He would stay after work to write down the price of every asset that could move his investment. Certain in his analysis, he bought even more. But word of his position got out to traders at other banks. The price moved against him, and he eventually sold at a significant loss. Ever since, he has avoided putting too many eggs in one basket, a strategy he calls “make a little bit of money a lot of times.”

    “It changed my thinking and really influenced how I thought about fixed income,” Mr. Rieder says. “I learned that you may be right, but if enough people believe you’re wrong the markets can really hurt you.”

    Mr. Rieder says he prefers to ‘make a little bit of money a lot of times,’ rather than become too reliant on one trading area.

    It is a strategy that served him well during his climb at BlackRock. He joined the firm in 2009 to run alternative investments for fixed income and became known for his deep dives into data and a habit of cramming multiple, tiny charts into presentation slides. His performance—three of the funds he manages have been awarded gold medals by rating company Morningstar—eventually earned him a promotion to chief investment officer of fixed income in 2010.

    In April 2019 he took over BlackRock’s Global Allocation Fund, which includes investments in stocks. Institutional-class shares have since posted a cumulative return of 35% through March 31, outperforming benchmarks and other comparable funds. More than 85% of BlackRock’s actively managed taxable fixed-income assets beat peers or benchmarks over the one- and five-year periods ended March 31.

    Morningstar analyst Claire Butz says the ratings company upgraded the Global Allocation Fund in May because of Mr. Rieder’s leadership and ability to combine big-picture views with extensive research. She says his takeover was “a welcome change from the previous manager’s more siloed approach.”

    BlackRock has also ascended. Quarterly profit rose 49% in April. The firm posted record inflows, with $61 billion pouring in to fixed-income investments in the first quarter of 2021. Across all strategies, BlackRock took in $171.6 billion in net new money, up from roughly $35 billion in the year-earlier quarter.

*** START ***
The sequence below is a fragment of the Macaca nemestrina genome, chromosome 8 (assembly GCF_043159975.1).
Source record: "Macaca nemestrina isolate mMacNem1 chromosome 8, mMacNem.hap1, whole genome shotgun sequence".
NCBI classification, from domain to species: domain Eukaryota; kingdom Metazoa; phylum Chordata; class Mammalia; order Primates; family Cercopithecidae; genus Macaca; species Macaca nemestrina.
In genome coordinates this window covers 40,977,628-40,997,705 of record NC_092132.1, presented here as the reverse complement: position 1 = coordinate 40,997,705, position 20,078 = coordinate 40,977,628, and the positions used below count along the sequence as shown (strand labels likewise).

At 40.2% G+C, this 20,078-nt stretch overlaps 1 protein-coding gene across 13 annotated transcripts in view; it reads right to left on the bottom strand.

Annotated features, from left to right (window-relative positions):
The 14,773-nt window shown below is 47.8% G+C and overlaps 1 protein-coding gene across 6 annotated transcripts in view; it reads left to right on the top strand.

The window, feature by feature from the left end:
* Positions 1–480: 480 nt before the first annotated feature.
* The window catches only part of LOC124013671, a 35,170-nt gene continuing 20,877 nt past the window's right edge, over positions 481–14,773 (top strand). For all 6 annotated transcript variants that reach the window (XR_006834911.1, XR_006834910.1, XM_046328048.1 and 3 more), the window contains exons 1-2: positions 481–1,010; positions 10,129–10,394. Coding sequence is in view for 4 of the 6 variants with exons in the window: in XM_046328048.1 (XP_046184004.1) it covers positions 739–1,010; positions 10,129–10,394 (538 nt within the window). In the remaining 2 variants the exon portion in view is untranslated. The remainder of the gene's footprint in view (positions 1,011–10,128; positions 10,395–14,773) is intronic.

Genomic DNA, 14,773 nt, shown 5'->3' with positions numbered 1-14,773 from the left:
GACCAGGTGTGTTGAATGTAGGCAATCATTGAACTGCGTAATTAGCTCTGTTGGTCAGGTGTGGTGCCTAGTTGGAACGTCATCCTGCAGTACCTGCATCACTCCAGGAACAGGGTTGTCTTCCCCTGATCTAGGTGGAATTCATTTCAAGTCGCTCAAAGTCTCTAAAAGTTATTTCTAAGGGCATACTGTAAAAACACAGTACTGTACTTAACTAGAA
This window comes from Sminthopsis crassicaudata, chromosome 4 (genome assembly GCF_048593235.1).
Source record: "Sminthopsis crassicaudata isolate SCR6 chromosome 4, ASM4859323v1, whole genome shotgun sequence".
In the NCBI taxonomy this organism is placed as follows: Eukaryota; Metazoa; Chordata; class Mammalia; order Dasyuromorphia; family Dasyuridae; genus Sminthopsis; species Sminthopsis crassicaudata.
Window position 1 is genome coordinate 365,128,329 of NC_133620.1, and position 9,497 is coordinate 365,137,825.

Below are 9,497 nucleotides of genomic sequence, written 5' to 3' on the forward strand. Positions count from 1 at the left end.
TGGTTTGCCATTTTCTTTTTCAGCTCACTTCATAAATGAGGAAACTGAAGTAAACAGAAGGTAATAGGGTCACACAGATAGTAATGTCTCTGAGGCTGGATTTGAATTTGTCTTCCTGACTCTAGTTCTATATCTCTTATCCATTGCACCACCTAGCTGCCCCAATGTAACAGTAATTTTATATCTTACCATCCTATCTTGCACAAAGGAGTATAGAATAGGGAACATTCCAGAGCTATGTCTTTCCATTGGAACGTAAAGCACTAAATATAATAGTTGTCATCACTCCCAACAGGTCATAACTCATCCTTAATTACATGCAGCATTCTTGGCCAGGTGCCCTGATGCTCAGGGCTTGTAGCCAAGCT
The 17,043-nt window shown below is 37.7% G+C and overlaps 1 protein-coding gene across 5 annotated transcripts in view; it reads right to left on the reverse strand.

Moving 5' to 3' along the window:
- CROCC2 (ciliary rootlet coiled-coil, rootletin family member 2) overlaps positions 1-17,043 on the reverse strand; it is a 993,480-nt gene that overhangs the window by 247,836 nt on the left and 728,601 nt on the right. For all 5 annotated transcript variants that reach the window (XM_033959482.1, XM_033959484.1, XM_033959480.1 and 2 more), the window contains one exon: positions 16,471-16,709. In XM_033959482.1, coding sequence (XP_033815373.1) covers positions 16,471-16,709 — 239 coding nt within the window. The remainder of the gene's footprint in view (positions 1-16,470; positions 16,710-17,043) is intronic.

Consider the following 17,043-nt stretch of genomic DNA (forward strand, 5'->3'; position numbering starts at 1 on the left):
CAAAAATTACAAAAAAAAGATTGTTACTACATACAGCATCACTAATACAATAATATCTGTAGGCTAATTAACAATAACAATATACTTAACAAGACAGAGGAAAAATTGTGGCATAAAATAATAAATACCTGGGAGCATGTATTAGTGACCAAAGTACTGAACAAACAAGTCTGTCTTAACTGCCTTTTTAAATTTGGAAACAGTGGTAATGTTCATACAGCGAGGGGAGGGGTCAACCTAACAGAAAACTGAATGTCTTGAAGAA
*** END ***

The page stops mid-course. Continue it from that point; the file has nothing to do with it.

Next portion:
That size makes BlackRock a prized client for bond desks across Wall Street, with dedicated top-ranked salespeople squabbling over the revenue generated from its trades. It also poses a challenge for Mr. Rieder’s strategy—making it hard to invest in smaller markets without moving prices.

    The inflows also indicate that investors remain willing to buy bonds and other fixed-income investments, despite the worries about inflation or a sudden reversal from the Fed.

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    Mr. Rieder expects growth to surge and the dollar to remain stronger than many analysts and investors currently predict. Inflation could be “shocked higher over the next few months,” Mr. Rieder says, but he expects it to remain contained in the long term by trends that include an aging population.

    “We are living in a very different time than the 1970s and 1980s because of the demographics,” he says. “As the baby-boomer population ages, individuals have to buy fixed income for pensions, retirement investments—and soak up this huge amount of debt that’s coming, meaning it’s not as scary today.”

    Still, he has adjusted his holdings for potential inflation risks. He has pared positions in junk bonds, citing their extremely low yields. He is also holding a lot of cash in portfolios, increasing his investments in loans and buying long-dated corporate bonds with derivatives that offer protection from interest-rate swings. He is holding some euros, too.

    The possible end of easy monetary policy doesn’t worry Mr. Rieder, who has lived through previous Fed tapering that didn’t deal a lasting blow to stocks and other assets.

    “Letting rates normalize, knowing what that plan is—markets can deal with that, they just don’t like uncertainty,” he says. “It’s really hard setting your portfolio up when you’re not certain how that plan will evolve.”

    Mr. Rieder has trimmed positions in junk bonds, citing their extremely low yields.

    Write to Julia-Ambra Verlaine at Julia.Verlaine@wsj.com

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    Published at Sun, 16 May 2021 14:00:00 +0000